I’d like to make a little music app of some kind but I’m too busy with Below so it might never happen but maybe…


If you want to hear more of Jim Guthrie’s work, please visit his Bandcamp page here. You can listen to his newest album collaboration with Solid Mas here. Also, Jim provided me with two interviews he did with Create Digital Music and The Verge that go into detail about his music process and how he was chosen to compose the Sword & Sworcery soundtrack.



The Future Of PAX South

The Beautiful Convention Center via 4Player Network

In case you did not know, I was born and raised in Texas. I was quite pleased to hear that the Penny Arcade Expo (PAX) would finally make its way down South since Seattle, Boston and Melbourne are a little out-of-the-way. When PAX South was slated for San Antonio, it shocked me. There are numerous cities that could host PAX South, and I wish I knew the real truth behind the choosing of San Antonio.

I want to divulge from video games for one post to talk about a few positives and negatives for having PAX South in San Antonio, Texas. I will touch on different cities that could host this convention, why the size of the venue matters and price point for both PAX and attendees.

Badges Were Everywhere by PAX South

Registration Please

The numbers speak for themselves, according to IGN, PAX South beat out attendance records for first-year PAX shows in Boston and Melbourne. That is a big feat, but how big was it really? San Antonio papers and the news estimated that roughly 40,000 attendees came to experience PAX. I believe that most of the people who attended were from Texas, but I have no proof unless more numbers are released.

I remember when I bought my tickets from the PAX South website. I could not believe how reasonable the price was and had to snatch two tickets quickly. I decided to buy two 3-day passes which cost me $65 a piece; this would be my very first gaming convention and I thought I should attend the entire weekend. However, I do not believe many people were keen on the idea of having PAX South so far South.

Sold out? by PAX Prime

Usually, PAX tickets sell out immediately, but not here. PAX South tickets never sold out, which is unreal. The 3-day passes sold out, partially because it was the best deal. If you wanted to attend a specific day, it would cost you $30 for one day; still a reasonable price unless you had to buy one for each day. Before I left for PAX South, I noticed that Friday and Sunday were not sold out. How is that even possible?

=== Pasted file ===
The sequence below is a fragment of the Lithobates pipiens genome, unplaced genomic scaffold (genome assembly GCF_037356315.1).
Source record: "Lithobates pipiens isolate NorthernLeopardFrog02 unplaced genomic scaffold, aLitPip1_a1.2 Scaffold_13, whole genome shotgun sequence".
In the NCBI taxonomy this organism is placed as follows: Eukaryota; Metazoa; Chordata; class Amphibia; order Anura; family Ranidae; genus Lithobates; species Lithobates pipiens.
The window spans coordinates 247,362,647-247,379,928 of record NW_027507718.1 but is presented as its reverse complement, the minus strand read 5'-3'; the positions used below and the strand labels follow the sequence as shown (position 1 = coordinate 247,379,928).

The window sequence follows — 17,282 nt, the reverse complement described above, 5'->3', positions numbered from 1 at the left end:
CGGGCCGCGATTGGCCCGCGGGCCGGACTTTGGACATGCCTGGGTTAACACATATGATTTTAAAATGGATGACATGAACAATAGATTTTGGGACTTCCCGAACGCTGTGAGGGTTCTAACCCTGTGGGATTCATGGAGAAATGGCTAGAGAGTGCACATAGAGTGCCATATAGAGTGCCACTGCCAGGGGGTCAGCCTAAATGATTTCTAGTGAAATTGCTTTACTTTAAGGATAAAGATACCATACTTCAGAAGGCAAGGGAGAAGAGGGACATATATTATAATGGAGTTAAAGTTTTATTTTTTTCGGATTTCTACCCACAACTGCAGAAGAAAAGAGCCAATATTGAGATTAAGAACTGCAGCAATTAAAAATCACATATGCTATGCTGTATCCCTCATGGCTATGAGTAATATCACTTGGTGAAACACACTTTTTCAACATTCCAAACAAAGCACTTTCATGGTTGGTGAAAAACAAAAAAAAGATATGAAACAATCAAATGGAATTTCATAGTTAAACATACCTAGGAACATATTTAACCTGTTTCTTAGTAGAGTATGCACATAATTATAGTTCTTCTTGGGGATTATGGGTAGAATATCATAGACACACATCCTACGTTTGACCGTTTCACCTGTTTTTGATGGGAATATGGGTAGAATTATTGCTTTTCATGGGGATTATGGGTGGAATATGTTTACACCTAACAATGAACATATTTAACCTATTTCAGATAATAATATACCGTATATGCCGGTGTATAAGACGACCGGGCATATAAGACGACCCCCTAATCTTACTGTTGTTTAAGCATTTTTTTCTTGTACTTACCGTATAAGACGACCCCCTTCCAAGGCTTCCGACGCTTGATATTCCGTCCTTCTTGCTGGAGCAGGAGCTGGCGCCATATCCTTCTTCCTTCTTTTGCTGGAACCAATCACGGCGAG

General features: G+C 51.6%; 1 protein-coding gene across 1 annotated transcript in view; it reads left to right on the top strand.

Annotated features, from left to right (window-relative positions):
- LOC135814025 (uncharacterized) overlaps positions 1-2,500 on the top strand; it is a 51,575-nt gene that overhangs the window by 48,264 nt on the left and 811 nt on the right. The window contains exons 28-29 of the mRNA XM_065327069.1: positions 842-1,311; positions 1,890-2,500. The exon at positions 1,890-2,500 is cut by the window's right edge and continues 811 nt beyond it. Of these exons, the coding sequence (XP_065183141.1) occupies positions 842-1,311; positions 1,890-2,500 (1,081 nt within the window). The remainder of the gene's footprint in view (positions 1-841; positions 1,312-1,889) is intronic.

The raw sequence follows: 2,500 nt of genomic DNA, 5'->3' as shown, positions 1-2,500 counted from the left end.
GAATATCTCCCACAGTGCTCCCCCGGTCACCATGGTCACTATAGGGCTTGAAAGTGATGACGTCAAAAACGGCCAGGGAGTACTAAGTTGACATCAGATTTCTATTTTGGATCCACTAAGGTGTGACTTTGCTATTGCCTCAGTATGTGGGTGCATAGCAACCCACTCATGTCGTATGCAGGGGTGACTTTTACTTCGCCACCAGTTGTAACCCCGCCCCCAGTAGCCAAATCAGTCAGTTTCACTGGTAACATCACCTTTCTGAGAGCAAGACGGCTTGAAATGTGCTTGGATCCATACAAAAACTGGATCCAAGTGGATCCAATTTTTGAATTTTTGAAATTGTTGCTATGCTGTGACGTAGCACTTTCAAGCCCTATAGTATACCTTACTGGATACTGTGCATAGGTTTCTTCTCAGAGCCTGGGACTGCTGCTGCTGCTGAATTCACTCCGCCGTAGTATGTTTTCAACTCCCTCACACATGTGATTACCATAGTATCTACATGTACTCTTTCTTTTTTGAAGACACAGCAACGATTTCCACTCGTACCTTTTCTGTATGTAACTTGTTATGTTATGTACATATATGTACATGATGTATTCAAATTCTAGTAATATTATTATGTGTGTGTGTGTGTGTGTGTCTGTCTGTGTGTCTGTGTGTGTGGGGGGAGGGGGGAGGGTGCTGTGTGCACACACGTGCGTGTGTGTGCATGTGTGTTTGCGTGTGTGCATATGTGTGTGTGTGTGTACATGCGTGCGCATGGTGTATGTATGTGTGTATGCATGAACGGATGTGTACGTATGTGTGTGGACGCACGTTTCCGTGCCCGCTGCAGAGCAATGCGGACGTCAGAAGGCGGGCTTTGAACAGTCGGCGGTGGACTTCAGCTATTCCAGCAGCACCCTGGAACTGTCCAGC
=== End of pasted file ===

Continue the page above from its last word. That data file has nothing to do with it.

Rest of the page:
I can understand why Friday took so long to sell out (I believe Friday sold out on Thursday before the event), since it is during the workweek and it was the day most people were either driving or flying to San Antonio. If that is the case, why did Sunday not sell out? The most notable Gearbox panel at PAX South was on Sunday, it was the final day of the Omegathon (a tournament that pits random attendees against each other playing the most random of games), and it hosted the second Q&A from Penny Arcade.

It boggles my mind to see how successful the convention was without it truly selling out. I think PAX South started off great with the attendance, but it does need some improvements. Reports are coming out that San Antonio will host PAX South until 2017.

Lines On Lines At Panels by mySA

Size Means Everything

PAX needed the perfect size shoe to make this convention fit. Did they find it in San Antonio, or are there others out there more suitable? San Antonio houses roughly 1.4 million people in its 465 square miles.

PAX South was held at the Henry B. Gonzalez Convention center that is 1,300,000 square feet. The convention center has four floors and navigation was simple enough (signs everywhere). Two of the four theatres they used as panels were too small (which is why I missed out on seeing Markiplier’s panel with Bob and Wade). I was not able to attend a panel in the Main Theatre, but I did get a chance to watch the Fraxis panel in the Falcon Theatre, which was pretty massive. The main expo was big enough to house the 120 exhibitors and the tabletop area was bigger than I expected it to be (people sure love tabletop games).

I want to compare San Antonio to a few other major cities and convention centers that could have hosted PAX South.

George R. Brown Convention Center via Library of Congress

Houston, Texas – George R. Brown Convention Center

Houston, Texas houses around 2.2 million people in 627 square miles. Houston is a little bigger than San Antonio, but not by much. The only thing I dislike about Houston is their traffic problems, but it can be overlooked for a convention of this magnitude.